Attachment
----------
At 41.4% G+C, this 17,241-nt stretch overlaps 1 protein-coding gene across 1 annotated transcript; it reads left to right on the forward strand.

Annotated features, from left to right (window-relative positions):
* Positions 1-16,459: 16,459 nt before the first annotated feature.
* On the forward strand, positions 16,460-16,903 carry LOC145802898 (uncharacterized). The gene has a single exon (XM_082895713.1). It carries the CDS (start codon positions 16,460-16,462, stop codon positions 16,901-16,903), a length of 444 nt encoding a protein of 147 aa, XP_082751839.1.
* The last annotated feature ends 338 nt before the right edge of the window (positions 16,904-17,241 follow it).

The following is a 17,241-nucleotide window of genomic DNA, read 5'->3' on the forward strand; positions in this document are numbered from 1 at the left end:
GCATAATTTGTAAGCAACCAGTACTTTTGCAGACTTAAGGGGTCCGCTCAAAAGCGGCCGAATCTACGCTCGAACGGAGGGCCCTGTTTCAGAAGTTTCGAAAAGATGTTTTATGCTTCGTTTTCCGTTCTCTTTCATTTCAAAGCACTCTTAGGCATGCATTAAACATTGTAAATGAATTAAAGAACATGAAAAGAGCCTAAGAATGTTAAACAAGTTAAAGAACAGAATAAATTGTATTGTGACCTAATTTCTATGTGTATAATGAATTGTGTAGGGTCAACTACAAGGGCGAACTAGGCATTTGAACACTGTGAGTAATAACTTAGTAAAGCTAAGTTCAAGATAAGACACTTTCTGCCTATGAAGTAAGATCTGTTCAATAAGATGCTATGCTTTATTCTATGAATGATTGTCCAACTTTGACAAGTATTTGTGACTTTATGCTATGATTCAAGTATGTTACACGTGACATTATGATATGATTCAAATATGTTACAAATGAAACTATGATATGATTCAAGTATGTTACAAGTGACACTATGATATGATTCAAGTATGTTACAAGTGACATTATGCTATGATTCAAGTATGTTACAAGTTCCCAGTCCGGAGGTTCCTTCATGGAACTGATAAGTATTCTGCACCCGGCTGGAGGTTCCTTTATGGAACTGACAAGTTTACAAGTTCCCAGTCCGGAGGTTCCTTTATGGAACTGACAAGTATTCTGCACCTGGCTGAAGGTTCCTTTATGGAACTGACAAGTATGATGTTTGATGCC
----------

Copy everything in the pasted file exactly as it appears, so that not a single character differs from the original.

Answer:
At 41.4% G+C, this 17,241-nt stretch overlaps 1 protein-coding gene across 1 annotated transcript; it reads left to right on the forward strand.

Annotated features, from left to right (window-relative positions):
* Positions 1-16,459: 16,459 nt before the first annotated feature.
* On the forward strand, positions 16,460-16,903 carry LOC145802898 (uncharacterized). The gene has a single exon (XM_082895713.1). It carries the CDS (start codon positions 16,460-16,462, stop codon positions 16,901-16,903), a length of 444 nt encoding a protein of 147 aa, XP_082751839.1.
* The last annotated feature ends 338 nt before the right edge of the window (positions 16,904-17,241 follow it).

The following is a 17,241-nucleotide window of genomic DNA, read 5'->3' on the forward strand; positions in this document are numbered from 1 at the left end:
GCATAATTTGTAAGCAACCAGTACTTTTGCAGACTTAAGGGGTCCGCTCAAAAGCGGCCGAATCTACGCTCGAACGGAGGGCCCTGTTTCAGAAGTTTCGAAAAGATGTTTTATGCTTCGTTTTCCGTTCTCTTTCATTTCAAAGCACTCTTAGGCATGCATTAAACATTGTAAATGAATTAAAGAACATGAAAAGAGCCTAAGAATGTTAAACAAGTTAAAGAACAGAATAAATTGTATTGTGACCTAATTTCTATGTGTATAATGAATTGTGTAGGGTCAACTACAAGGGCGAACTAGGCATTTGAACACTGTGAGTAATAACTTAGTAAAGCTAAGTTCAAGATAAGACACTTTCTGCCTATGAAGTAAGATCTGTTCAATAAGATGCTATGCTTTATTCTATGAATGATTGTCCAACTTTGACAAGTATTTGTGACTTTATGCTATGATTCAAGTATGTTACACGTGACATTATGATATGATTCAAATATGTTACAAATGAAACTATGATATGATTCAAGTATGTTACAAGTGACACTATGATATGATTCAAGTATGTTACAAGTGACATTATGCTATGATTCAAGTATGTTACAAGTTCCCAGTCCGGAGGTTCCTTCATGGAACTGATAAGTATTCTGCACCCGGCTGGAGGTTCCTTTATGGAACTGACAAGTTTACAAGTTCCCAGTCCGGAGGTTCCTTTATGGAACTGACAAGTATTCTGCACCTGGCTGAAGGTTCCTTTATGGAACTGACAAGTATGATGTTTGATGCC